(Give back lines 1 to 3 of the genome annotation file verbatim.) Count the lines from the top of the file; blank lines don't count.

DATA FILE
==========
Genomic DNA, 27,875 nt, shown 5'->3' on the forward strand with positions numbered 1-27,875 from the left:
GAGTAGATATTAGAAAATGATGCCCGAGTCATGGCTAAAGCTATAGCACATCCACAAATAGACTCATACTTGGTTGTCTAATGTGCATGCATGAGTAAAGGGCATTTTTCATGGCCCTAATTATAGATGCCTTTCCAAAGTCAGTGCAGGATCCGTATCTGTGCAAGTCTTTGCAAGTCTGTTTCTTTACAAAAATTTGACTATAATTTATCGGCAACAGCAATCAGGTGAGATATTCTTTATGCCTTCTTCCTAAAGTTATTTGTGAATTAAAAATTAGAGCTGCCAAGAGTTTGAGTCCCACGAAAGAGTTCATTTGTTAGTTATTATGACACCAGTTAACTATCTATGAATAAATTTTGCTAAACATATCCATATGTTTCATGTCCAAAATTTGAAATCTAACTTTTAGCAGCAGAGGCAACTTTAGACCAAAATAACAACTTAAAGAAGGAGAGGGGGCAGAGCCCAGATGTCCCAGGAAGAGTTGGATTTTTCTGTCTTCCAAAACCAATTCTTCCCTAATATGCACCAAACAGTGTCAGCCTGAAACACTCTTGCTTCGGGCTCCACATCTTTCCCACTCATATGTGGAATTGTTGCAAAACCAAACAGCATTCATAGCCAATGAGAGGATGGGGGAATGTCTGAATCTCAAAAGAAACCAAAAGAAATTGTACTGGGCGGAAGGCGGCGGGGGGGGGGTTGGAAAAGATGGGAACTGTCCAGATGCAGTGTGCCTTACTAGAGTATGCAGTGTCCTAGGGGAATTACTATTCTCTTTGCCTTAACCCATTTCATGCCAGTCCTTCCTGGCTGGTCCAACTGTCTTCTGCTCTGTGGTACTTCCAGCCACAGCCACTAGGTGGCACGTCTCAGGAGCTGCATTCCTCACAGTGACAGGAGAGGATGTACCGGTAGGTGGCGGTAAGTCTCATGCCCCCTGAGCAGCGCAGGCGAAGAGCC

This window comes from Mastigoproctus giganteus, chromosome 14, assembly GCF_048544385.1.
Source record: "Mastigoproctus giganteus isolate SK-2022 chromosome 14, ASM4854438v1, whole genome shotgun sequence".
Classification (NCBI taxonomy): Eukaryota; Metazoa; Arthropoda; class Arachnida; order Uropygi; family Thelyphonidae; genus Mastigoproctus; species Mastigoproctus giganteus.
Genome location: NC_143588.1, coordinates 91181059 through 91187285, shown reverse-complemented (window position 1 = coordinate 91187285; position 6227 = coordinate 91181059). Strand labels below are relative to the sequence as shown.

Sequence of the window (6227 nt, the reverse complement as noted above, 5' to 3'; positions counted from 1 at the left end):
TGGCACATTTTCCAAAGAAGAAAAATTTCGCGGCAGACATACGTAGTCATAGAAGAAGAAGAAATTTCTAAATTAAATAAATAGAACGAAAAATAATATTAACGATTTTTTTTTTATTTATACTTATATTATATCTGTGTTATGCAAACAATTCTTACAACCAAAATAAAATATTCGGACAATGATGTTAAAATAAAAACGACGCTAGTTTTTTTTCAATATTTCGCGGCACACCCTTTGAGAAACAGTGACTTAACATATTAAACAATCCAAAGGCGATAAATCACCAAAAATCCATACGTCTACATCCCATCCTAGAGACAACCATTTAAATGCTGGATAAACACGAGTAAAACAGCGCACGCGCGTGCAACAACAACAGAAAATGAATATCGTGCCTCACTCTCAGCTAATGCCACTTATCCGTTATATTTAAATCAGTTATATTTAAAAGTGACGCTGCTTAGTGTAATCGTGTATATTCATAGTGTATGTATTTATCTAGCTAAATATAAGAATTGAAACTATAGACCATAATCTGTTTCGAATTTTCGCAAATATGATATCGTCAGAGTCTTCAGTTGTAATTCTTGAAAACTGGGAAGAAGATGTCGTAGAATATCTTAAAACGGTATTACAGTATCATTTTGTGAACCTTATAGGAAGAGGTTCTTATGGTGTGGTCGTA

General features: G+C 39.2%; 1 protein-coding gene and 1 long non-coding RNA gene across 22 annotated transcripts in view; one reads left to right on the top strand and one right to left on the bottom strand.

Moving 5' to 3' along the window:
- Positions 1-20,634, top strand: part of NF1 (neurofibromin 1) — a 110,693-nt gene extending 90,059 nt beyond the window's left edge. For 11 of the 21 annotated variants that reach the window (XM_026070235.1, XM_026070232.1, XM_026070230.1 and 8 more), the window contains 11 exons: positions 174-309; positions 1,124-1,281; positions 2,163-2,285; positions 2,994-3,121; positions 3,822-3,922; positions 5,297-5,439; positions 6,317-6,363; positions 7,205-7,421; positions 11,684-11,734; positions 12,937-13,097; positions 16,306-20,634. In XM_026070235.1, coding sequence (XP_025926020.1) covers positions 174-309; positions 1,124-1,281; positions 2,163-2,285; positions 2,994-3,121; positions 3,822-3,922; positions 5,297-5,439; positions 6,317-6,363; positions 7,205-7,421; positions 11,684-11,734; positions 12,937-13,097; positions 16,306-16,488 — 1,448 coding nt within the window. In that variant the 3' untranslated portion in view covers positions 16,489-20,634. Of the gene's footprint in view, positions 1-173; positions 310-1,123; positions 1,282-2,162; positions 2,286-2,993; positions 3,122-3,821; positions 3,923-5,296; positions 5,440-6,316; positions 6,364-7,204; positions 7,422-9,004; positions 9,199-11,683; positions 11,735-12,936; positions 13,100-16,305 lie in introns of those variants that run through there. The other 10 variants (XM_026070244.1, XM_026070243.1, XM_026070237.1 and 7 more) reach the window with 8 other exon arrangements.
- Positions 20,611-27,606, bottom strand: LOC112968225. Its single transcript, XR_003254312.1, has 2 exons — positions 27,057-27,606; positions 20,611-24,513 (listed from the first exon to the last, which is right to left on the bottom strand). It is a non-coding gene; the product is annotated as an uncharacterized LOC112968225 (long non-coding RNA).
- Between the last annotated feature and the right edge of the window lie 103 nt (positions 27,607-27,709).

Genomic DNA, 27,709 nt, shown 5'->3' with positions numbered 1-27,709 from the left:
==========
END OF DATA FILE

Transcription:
Genomic DNA, 27,875 nt, shown 5'->3' on the forward strand with positions numbered 1-27,875 from the left:
GAGTAGATATTAGAAAATGATGCCCGAGTCATGGCTAAAGCTATAGCACATCCACAAATAGACTCATACTTGGTTGTCTAATGTGCATGCATGAGTAAAGGGCATTTTTCATGGCCCTAATTATAGATGCCTTTCCAAAGTCAGTGCAGGATCCGTATCTGTGCAAGTCTTTGCAAGTCTGTTTCTTTACAAAAATTTGACTATAATTTATCGGCAACAGCAATCAGGTGAGATATTCTTTATGCCTTCTTCCTAAAGTTATTTGTGAATTAAAAATTAGAGCTGCCAAGAGTTTGAGTCCCACGAAAGAGTTCATTTGTTAGTTATTATGACACCAGTTAACTATCTATGAATAAATTTTGCTAAACATATCCATATGTTTCATGTCCAAAATTTGAAATCTAACTTTTAGCAGCAGAGGCAACTTTAGACCAAAATAACAACTTAAAGAAGGAGAGGGGGCAGAGCCCAGATGTCCCAGGAAGAGTTGGATTTTTCTGTCTTCCAAAACCAATTCTTCCCTAATATGCACCAAACAGTGTCAGCCTGAAACACTCTTGCTTCGGGCTCCACATCTTTCCCACTCATATGTGGAATTGTTGCAAAACCAAACAGCATTCATAGCCAATGAGAGGATGGGGGAATGTCTGAATCTCAAAAGAAACCAAAAGAAATTGTACTGGGCGGAAGGCGGCGGGGGGGGGGTTGGAAAAGATGGGAACTGTCCAGATGCAGTGTGCCTTACTAGAGTATGCAGTGTCCTAGGGGAATTACTATTCTCTTTGCCTTAACCCATTTCATGCCAGTCCTTCCTGGCTGGTCCAACTGTCTTCTGCTCTGTGGTACTTCCAGCCACAGCCACTAGGTGGCACGTCTCAGGAGCTGCATTCCTCACAGTGACAGGAGAGGATGTACCGGTAGGTGGCGGTAAGTCTCATGCCCCCTGAGCAGCGCAGGCGAAGAGCC

This window comes from Mastigoproctus giganteus, chromosome 14, assembly GCF_048544385.1.